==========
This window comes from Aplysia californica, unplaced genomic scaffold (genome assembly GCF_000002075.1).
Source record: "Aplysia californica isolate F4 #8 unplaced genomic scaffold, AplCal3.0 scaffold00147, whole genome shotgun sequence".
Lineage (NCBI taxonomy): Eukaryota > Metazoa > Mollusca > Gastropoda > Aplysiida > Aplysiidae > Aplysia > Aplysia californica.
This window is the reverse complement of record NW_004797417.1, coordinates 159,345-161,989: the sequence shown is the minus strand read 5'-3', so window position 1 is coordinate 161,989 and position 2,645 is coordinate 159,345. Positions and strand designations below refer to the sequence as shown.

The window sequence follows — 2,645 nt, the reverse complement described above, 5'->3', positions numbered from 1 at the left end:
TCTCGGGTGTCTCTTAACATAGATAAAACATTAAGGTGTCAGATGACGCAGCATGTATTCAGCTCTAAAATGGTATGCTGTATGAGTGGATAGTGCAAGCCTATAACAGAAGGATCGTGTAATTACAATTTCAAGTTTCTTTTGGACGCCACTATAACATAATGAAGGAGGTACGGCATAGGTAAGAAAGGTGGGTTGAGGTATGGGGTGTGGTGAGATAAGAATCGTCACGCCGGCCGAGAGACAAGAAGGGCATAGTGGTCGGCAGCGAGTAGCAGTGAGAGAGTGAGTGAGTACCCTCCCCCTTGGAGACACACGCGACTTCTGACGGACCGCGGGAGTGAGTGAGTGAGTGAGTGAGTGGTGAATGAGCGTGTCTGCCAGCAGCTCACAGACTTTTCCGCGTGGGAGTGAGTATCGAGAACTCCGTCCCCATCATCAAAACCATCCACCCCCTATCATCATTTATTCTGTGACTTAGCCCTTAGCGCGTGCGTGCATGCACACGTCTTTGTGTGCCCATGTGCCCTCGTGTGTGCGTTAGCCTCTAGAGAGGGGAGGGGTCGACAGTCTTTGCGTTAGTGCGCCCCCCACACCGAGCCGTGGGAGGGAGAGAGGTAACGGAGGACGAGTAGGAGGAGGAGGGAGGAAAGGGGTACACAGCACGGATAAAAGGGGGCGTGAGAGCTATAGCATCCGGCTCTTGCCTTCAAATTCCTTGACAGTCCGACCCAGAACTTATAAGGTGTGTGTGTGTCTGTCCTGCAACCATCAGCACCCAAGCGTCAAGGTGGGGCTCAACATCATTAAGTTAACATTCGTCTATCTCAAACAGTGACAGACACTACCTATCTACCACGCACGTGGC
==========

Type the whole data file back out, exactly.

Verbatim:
This window comes from Aplysia californica, unplaced genomic scaffold (genome assembly GCF_000002075.1).
Source record: "Aplysia californica isolate F4 #8 unplaced genomic scaffold, AplCal3.0 scaffold00147, whole genome shotgun sequence".
Lineage (NCBI taxonomy): Eukaryota > Metazoa > Mollusca > Gastropoda > Aplysiida > Aplysiidae > Aplysia > Aplysia californica.
This window is the reverse complement of record NW_004797417.1, coordinates 159,345-161,989: the sequence shown is the minus strand read 5'-3', so window position 1 is coordinate 161,989 and position 2,645 is coordinate 159,345. Positions and strand designations below refer to the sequence as shown.

The window sequence follows — 2,645 nt, the reverse complement described above, 5'->3', positions numbered from 1 at the left end:
TCTCGGGTGTCTCTTAACATAGATAAAACATTAAGGTGTCAGATGACGCAGCATGTATTCAGCTCTAAAATGGTATGCTGTATGAGTGGATAGTGCAAGCCTATAACAGAAGGATCGTGTAATTACAATTTCAAGTTTCTTTTGGACGCCACTATAACATAATGAAGGAGGTACGGCATAGGTAAGAAAGGTGGGTTGAGGTATGGGGTGTGGTGAGATAAGAATCGTCACGCCGGCCGAGAGACAAGAAGGGCATAGTGGTCGGCAGCGAGTAGCAGTGAGAGAGTGAGTGAGTACCCTCCCCCTTGGAGACACACGCGACTTCTGACGGACCGCGGGAGTGAGTGAGTGAGTGAGTGAGTGGTGAATGAGCGTGTCTGCCAGCAGCTCACAGACTTTTCCGCGTGGGAGTGAGTATCGAGAACTCCGTCCCCATCATCAAAACCATCCACCCCCTATCATCATTTATTCTGTGACTTAGCCCTTAGCGCGTGCGTGCATGCACACGTCTTTGTGTGCCCATGTGCCCTCGTGTGTGCGTTAGCCTCTAGAGAGGGGAGGGGTCGACAGTCTTTGCGTTAGTGCGCCCCCCACACCGAGCCGTGGGAGGGAGAGAGGTAACGGAGGACGAGTAGGAGGAGGAGGGAGGAAAGGGGTACACAGCACGGATAAAAGGGGGCGTGAGAGCTATAGCATCCGGCTCTTGCCTTCAAATTCCTTGACAGTCCGACCCAGAACTTATAAGGTGTGTGTGTGTCTGTCCTGCAACCATCAGCACCCAAGCGTCAAGGTGGGGCTCAACATCATTAAGTTAACATTCGTCTATCTCAAACAGTGACAGACACTACCTATCTACCACGCACGTGGC